Medications are being produced and consumed in ever-increasing numbers. With this rise in consumption, researchers are finding the presence of these medications in our drinking water sources, which means they make it all the way through waste water treatment, into our water resources, through fresh water treatment and eventually into our home water supplies. These second-hand drugs include hormones, anti-cancer chemotherapy, birth control pills, caffeine, antibiotics, heart medications, painkillers, psychiatric drugs and others.
These medications not only come from consumers who excrete them from their bodies into the sewers, but from drug manufacturing companies, hospitals and clinics that discharge them into the sewers as well, along with being excreted from farm animals being treated with veterinary medications, where they percolate down into the ground and pollute underground water sources.
All water ultimately is recycled water, even though it has been treated before reaching our homes. What was once waste water eventually winds up in rivers, lakes or underground aquifers where municipalities obtain their water for their citizens. These drug “left-overs” had their pharmacological effect on the original medication consumers, and in turn can have unwanter residual effects on the next person drinking recycled tap water.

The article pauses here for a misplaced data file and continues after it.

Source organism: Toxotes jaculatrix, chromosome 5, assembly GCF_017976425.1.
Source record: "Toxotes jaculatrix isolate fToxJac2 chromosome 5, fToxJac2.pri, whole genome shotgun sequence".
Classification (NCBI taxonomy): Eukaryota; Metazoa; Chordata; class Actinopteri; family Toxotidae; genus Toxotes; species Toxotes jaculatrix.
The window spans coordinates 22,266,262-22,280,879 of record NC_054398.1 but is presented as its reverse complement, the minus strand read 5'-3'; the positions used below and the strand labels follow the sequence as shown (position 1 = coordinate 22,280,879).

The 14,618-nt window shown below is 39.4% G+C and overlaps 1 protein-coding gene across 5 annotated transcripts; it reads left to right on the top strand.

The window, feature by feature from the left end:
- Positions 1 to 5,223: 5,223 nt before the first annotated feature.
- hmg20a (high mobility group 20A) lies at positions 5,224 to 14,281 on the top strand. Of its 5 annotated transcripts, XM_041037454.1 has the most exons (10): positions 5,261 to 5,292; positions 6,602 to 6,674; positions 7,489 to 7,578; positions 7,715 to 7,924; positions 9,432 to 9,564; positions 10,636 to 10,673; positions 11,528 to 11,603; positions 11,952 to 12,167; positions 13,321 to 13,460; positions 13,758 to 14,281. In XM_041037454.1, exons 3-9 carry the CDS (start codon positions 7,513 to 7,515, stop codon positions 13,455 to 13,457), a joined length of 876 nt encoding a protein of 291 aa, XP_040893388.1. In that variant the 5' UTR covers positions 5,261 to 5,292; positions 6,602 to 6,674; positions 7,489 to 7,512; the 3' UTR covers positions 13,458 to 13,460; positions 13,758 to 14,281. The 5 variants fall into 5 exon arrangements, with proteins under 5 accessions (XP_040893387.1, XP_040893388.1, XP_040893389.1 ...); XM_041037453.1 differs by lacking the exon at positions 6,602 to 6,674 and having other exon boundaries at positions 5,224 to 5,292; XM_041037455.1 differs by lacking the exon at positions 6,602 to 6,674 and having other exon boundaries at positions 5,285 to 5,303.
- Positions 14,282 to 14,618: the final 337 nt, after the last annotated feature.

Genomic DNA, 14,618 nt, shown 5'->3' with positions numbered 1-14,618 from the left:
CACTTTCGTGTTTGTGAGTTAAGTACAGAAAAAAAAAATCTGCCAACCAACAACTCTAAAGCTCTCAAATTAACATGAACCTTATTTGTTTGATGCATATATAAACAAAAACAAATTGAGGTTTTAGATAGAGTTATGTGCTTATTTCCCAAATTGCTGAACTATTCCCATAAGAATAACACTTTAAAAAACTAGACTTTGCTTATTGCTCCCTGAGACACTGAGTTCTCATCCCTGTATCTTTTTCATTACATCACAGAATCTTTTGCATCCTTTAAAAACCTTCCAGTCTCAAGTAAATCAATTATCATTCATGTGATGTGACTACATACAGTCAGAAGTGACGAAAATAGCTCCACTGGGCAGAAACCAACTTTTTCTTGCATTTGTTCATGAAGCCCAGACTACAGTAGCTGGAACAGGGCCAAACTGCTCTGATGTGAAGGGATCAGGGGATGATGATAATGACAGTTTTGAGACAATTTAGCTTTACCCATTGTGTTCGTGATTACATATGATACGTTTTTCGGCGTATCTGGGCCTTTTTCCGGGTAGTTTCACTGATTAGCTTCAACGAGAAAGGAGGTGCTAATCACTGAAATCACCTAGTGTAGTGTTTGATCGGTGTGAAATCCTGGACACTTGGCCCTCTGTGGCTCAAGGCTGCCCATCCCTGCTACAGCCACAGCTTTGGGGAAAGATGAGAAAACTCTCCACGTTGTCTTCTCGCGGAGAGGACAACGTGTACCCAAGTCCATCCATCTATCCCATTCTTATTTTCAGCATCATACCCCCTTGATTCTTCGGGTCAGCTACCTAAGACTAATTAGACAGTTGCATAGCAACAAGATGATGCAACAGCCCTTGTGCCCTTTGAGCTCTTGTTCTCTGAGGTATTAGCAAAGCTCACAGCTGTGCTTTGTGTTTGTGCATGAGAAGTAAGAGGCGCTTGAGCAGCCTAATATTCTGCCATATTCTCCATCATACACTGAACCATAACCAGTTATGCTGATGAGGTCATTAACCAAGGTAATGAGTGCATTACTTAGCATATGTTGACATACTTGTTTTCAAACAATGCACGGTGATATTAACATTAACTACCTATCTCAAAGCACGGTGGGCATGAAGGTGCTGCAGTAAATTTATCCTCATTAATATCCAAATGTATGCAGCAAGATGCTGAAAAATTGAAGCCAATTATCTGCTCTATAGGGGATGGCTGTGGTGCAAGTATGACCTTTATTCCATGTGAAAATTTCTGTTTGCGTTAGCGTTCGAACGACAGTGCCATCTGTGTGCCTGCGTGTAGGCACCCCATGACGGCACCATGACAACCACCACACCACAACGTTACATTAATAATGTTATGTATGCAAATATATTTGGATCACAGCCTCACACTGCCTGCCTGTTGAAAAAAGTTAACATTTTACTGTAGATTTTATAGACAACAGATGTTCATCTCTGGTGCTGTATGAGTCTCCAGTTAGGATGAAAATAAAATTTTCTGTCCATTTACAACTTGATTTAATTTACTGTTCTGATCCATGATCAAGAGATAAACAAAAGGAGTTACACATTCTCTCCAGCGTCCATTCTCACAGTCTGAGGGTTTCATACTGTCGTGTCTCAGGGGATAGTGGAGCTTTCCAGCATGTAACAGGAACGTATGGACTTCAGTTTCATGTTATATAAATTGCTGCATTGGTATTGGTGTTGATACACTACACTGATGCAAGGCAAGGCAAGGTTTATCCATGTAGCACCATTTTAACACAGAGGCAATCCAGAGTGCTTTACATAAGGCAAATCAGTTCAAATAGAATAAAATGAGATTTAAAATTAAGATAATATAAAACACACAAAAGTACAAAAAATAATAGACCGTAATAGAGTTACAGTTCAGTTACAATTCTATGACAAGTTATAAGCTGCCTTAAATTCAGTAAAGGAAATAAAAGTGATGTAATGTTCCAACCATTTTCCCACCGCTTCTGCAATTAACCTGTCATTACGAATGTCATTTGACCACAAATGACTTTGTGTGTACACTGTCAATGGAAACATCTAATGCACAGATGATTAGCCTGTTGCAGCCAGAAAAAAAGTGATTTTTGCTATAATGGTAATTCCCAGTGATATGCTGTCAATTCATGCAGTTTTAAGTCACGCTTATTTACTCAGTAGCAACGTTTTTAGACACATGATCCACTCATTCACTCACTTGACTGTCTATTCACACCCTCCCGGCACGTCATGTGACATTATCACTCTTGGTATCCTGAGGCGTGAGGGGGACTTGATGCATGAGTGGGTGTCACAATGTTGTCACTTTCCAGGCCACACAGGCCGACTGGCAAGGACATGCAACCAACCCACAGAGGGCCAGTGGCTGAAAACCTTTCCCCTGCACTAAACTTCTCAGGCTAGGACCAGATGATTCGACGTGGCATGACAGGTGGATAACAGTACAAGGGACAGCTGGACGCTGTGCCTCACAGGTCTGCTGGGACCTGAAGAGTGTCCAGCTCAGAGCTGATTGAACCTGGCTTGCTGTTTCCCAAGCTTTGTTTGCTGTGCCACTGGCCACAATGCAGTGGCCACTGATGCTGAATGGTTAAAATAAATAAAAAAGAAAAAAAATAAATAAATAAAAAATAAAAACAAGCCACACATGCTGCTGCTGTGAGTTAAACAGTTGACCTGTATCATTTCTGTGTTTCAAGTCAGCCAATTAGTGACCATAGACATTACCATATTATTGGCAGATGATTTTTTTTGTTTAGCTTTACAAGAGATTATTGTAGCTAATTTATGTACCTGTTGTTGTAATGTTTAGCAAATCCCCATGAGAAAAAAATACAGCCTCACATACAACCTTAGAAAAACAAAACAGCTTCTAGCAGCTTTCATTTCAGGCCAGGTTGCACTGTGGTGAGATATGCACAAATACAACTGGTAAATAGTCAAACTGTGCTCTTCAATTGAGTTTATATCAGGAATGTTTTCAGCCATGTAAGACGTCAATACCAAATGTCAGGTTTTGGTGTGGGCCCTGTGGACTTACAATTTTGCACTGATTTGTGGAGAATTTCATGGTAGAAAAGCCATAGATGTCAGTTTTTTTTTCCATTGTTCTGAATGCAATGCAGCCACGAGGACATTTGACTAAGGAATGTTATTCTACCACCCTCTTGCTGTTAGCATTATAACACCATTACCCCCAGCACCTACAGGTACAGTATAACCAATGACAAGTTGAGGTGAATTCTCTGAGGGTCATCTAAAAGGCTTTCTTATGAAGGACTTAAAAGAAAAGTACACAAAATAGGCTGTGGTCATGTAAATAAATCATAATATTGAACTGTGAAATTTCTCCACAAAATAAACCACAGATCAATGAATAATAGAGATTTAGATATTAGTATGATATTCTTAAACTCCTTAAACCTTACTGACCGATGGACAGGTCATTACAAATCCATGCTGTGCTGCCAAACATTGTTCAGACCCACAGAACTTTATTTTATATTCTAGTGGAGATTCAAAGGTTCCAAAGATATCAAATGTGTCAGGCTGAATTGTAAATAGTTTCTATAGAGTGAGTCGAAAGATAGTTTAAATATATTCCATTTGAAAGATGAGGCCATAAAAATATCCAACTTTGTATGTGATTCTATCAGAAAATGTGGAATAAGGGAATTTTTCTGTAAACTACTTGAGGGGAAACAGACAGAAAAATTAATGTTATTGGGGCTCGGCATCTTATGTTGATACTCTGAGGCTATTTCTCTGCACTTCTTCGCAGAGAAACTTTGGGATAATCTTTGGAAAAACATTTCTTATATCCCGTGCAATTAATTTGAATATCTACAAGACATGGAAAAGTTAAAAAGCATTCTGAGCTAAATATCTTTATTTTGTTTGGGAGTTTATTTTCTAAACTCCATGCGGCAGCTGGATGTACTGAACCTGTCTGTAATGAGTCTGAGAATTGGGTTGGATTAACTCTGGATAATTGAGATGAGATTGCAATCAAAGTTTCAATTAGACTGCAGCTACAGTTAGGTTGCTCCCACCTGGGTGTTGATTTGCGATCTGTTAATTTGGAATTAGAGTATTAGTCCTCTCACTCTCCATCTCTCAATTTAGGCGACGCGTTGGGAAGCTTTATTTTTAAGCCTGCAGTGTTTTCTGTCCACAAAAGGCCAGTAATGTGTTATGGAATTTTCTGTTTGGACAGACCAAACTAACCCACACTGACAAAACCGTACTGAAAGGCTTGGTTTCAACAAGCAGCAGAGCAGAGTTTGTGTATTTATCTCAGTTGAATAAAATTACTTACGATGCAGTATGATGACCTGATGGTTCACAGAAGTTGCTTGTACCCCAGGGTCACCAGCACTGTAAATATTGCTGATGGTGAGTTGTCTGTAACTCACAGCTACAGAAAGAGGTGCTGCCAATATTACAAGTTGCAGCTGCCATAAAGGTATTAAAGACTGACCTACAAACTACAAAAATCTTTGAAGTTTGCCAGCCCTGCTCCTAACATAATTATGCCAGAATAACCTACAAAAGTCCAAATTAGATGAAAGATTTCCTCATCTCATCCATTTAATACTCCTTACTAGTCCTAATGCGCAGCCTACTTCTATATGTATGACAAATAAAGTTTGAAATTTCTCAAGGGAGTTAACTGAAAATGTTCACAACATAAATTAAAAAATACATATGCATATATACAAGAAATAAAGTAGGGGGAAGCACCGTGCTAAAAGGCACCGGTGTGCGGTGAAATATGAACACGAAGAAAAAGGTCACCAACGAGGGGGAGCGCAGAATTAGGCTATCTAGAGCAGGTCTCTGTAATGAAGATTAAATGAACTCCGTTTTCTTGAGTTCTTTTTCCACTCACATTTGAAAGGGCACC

Some of these second-hand drugs are endocrine disrupters. They cause hormonal effects on the body which can lead to menstrual and reproductive abnormalities and breast cancer in women, and testicular cancer, infertility, feminization and gynecomastia (breast growth) in men. Also, the presence of antibiotics in our water supply is especially of concern to scientists who fear they may cause disease-causing bacteria to become resistant to treatment.
Some might think I am being over-concerned, but the problem has the attention of scientists both in the U.S. and in Europe, where medication consumption is the highest. Of even greater concern, is that is is expected that the number of medications that will be produced and consumed in the future will increase by twenty times over current numbers. This will surely increase the amount of second-hand drugs expected to pollute our water supply in the future, and municipal utilities cannot remove them from our water even now.
None of us wants to consume water that contains drugs that someone else had already taken and excreted. If we need medications for treatment, we prefer to go to a drugstore, thank you. The only way to ideally deal with this dilemma is to be proactive and filter your own water at home to remove these drug chemicals, which also has the benefit or removing other contaminants such as microorganisms, chlorine, pesticides, petrochemicals, toxic metals and more.
Ajay R (articlesubmit.net)